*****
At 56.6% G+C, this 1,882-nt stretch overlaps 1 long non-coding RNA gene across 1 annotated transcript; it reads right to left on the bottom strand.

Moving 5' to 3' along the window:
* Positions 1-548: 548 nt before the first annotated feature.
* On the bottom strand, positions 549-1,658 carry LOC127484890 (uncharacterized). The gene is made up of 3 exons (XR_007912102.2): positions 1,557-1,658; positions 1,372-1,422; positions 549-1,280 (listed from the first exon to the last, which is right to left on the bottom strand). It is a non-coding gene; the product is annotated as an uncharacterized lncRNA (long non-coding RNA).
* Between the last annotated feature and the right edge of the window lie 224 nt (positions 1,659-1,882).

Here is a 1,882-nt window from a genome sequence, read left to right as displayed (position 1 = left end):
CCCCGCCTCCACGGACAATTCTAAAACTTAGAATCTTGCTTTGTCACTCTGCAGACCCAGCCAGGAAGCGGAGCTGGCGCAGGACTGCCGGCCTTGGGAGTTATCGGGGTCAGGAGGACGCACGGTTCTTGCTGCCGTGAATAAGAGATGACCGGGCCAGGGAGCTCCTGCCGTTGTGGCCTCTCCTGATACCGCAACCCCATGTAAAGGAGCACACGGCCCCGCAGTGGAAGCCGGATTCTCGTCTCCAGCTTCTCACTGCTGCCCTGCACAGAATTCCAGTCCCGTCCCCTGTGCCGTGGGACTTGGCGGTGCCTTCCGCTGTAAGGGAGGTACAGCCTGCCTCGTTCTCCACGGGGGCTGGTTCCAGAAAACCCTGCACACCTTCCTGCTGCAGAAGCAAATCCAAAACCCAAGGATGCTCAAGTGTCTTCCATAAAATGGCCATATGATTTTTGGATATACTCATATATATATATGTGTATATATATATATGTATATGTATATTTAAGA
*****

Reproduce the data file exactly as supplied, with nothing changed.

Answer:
At 56.6% G+C, this 1,882-nt stretch overlaps 1 long non-coding RNA gene across 1 annotated transcript; it reads right to left on the bottom strand.

Moving 5' to 3' along the window:
* Positions 1-548: 548 nt before the first annotated feature.
* On the bottom strand, positions 549-1,658 carry LOC127484890 (uncharacterized). The gene is made up of 3 exons (XR_007912102.2): positions 1,557-1,658; positions 1,372-1,422; positions 549-1,280 (listed from the first exon to the last, which is right to left on the bottom strand). It is a non-coding gene; the product is annotated as an uncharacterized lncRNA (long non-coding RNA).
* Between the last annotated feature and the right edge of the window lie 224 nt (positions 1,659-1,882).

Here is a 1,882-nt window from a genome sequence, read left to right as displayed (position 1 = left end):
CCCCGCCTCCACGGACAATTCTAAAACTTAGAATCTTGCTTTGTCACTCTGCAGACCCAGCCAGGAAGCGGAGCTGGCGCAGGACTGCCGGCCTTGGGAGTTATCGGGGTCAGGAGGACGCACGGTTCTTGCTGCCGTGAATAAGAGATGACCGGGCCAGGGAGCTCCTGCCGTTGTGGCCTCTCCTGATACCGCAACCCCATGTAAAGGAGCACACGGCCCCGCAGTGGAAGCCGGATTCTCGTCTCCAGCTTCTCACTGCTGCCCTGCACAGAATTCCAGTCCCGTCCCCTGTGCCGTGGGACTTGGCGGTGCCTTCCGCTGTAAGGGAGGTACAGCCTGCCTCGTTCTCCACGGGGGCTGGTTCCAGAAAACCCTGCACACCTTCCTGCTGCAGAAGCAAATCCAAAACCCAAGGATGCTCAAGTGTCTTCCATAAAATGGCCATATGATTTTTGGATATACTCATATATATATATGTGTATATATATATATGTATATGTATATTTAAGA